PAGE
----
HHS Proposes New HIPAA Privacy Rule Regulations
The U.S. Department of Health and Human Services (HHS) announced July 8 proposed regulations under the Health Insurance Portability and Accountability Act (HIPAA) that are intended to further strengthen the privacy of personal health information (PHI).
“The benefits of health IT can only be fully realized if patients and providers are confident that electronic health information is kept private and secure at all times,” said Georgina Verdugo, HHS Office for Civil Rights (OCR) director at HHS.
Through the Health Information Technology for Economic and Clinical Health (HITECH) Act, enacted as part of the American Recovery and Reinvestment Act of 2009, the proposed regulations include broader individual rights and stronger protections when third parties handle individually identifiable health information.
The proposed rule seeks to strengthen and expand enforcement of the HIPAA Privacy, Security and Enforcement Rules by:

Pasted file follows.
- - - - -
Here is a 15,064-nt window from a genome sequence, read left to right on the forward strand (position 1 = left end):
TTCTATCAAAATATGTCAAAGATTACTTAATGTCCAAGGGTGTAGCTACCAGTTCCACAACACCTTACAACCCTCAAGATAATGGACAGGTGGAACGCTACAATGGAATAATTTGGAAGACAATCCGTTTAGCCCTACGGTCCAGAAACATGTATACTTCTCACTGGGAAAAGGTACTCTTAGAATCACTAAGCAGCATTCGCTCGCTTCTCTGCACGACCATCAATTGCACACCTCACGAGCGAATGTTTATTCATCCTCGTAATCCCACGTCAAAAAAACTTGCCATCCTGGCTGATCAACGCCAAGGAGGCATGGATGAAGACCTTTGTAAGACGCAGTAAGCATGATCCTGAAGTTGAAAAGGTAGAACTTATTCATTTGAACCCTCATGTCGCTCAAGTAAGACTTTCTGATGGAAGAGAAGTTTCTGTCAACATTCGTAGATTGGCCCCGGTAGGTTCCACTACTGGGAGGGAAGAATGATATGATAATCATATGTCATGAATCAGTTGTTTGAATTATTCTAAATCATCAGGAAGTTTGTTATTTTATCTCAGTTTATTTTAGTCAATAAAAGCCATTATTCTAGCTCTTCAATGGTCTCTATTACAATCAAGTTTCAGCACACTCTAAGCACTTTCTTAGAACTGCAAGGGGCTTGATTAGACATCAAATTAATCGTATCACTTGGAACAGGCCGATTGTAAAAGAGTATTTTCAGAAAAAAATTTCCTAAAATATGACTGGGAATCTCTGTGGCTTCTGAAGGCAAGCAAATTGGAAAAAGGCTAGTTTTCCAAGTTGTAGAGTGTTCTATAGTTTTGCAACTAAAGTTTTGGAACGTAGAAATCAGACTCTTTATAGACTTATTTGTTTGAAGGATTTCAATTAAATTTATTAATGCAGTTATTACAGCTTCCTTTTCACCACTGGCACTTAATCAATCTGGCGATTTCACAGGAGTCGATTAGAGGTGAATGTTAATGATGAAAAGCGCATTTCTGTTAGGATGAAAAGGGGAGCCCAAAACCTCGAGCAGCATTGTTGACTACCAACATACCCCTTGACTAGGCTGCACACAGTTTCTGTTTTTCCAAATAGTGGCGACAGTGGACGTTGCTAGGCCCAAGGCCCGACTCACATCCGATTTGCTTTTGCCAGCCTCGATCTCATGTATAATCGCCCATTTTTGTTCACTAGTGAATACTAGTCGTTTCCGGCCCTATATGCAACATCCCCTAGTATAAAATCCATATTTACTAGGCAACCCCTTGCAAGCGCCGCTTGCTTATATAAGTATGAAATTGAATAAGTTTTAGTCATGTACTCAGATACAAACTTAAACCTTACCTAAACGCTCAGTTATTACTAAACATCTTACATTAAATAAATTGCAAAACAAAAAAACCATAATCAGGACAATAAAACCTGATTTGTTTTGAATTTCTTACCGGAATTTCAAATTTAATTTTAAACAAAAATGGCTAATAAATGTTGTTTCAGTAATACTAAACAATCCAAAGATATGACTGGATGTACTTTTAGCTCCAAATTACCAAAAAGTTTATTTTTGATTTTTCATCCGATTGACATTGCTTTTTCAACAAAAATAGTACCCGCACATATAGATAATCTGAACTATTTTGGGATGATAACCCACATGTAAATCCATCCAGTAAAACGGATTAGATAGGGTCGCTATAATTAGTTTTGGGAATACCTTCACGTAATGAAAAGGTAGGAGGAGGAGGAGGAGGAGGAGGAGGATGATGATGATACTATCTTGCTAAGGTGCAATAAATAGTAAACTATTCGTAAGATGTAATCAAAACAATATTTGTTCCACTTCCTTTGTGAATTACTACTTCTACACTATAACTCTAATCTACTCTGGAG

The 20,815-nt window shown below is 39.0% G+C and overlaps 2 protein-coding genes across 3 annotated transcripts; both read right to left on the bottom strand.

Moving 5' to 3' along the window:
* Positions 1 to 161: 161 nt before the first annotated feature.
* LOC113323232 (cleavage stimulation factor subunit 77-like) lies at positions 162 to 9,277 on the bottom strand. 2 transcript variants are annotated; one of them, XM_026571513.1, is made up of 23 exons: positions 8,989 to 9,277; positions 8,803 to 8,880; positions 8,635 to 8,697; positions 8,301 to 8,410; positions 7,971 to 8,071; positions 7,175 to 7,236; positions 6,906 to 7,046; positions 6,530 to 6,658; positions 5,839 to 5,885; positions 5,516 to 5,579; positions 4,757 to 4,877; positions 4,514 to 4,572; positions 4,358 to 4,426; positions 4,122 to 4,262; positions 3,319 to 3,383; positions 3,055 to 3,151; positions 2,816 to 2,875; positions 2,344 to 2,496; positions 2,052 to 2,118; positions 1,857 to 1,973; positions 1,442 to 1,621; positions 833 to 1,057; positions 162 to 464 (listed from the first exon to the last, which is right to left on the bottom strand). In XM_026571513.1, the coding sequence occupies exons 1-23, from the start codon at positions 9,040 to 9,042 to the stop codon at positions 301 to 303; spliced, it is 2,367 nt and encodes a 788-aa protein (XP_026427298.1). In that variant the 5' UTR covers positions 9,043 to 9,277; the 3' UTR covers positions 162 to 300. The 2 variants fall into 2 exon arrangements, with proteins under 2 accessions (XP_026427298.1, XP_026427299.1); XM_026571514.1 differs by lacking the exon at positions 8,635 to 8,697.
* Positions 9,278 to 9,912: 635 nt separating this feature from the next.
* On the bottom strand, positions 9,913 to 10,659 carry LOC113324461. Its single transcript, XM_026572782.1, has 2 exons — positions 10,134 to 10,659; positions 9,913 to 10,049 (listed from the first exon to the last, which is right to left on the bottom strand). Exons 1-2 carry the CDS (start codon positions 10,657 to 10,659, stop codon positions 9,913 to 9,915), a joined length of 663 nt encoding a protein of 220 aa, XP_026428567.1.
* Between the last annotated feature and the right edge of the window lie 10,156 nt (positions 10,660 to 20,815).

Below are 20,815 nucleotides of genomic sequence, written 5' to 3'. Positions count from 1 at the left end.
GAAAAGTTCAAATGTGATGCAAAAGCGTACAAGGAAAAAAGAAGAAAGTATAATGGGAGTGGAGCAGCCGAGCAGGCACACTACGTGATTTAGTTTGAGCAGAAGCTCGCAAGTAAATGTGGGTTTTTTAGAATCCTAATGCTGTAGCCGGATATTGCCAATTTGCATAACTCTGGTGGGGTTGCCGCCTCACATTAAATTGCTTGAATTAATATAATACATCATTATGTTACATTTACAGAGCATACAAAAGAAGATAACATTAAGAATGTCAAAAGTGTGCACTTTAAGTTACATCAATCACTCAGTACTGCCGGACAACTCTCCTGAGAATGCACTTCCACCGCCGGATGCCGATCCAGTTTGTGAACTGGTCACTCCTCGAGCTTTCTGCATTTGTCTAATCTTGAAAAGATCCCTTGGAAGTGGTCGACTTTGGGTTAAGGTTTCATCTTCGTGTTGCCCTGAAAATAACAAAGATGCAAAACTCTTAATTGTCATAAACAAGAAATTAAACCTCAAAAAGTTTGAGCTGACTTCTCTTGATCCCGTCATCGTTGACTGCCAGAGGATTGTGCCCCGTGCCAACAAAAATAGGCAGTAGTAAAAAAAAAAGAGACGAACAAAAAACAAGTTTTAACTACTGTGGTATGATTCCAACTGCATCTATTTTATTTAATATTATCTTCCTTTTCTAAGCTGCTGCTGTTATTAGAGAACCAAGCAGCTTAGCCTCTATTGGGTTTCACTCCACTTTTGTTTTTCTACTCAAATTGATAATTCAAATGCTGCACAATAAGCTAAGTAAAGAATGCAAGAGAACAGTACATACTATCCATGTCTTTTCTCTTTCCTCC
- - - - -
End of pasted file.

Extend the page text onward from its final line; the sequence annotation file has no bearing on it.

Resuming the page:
- expanding individuals’ rights to access their information and restrict certain disclosures of PHI to health plans;
- requiring business associates of HIPAA-covered entities to be under most of the same rules as covered entities;
- setting new limitations on the use and disclosure of PHI for marketing and fundraising; and
- prohibiting the sale of PHI without patient authorization.
To further quell the fears of consumers, HIPAA-covered entities are required to perform regular risk analysis under the Electronic Health Record Incentive Program final rule, released July 13. The OCR issues periodic guidance on the provisions in the HIPAA Security Rule to assist organizations in identifying and implementing safeguards to protect electronic PHI.
Providers and other stakeholders are encouraged to read the proposed rule and offer comments during the 60-day comment period, which officially opened July 14.
HHS says it is also looking more closely at entities that are not covered by HIPAA rules to better understand how they handle PHI and to determine whether additional privacy and security protections are needed for these entities.